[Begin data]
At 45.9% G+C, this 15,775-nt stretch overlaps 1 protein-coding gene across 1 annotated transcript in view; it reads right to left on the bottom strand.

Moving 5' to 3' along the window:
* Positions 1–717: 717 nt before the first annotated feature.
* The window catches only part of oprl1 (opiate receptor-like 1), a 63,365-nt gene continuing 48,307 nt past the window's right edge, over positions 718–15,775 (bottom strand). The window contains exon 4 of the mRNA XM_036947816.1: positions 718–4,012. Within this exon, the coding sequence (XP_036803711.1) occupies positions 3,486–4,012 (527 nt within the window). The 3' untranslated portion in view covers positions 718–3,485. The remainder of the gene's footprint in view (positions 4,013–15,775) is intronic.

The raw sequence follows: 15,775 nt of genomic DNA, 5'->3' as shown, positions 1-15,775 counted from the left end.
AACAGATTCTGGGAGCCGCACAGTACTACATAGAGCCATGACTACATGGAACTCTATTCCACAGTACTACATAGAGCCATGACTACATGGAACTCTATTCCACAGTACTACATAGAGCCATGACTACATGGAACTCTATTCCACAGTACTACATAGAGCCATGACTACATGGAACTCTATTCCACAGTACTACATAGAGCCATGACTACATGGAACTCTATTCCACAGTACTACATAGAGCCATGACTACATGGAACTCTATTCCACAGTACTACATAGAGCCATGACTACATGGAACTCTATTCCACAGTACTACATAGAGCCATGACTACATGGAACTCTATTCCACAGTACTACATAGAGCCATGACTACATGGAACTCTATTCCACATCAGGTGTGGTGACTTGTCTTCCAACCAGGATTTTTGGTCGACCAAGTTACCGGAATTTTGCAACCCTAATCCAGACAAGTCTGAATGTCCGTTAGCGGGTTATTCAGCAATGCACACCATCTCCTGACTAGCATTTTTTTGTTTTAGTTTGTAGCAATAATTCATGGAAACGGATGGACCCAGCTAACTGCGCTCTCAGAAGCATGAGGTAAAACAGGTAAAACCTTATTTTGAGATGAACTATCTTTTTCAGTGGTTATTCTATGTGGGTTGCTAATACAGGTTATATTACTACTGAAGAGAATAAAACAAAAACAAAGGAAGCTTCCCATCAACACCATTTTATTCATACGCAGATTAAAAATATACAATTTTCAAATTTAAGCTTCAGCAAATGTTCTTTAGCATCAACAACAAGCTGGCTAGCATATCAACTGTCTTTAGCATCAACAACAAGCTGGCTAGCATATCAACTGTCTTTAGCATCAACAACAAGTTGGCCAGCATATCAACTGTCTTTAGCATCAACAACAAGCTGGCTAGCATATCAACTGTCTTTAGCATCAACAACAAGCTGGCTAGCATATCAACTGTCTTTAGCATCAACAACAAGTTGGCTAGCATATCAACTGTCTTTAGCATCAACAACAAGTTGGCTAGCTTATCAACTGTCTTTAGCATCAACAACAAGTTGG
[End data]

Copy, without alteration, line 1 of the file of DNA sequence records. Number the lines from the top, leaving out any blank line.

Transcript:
At 45.9% G+C, this 15,775-nt stretch overlaps 1 protein-coding gene across 1 annotated transcript in view; it reads right to left on the bottom strand.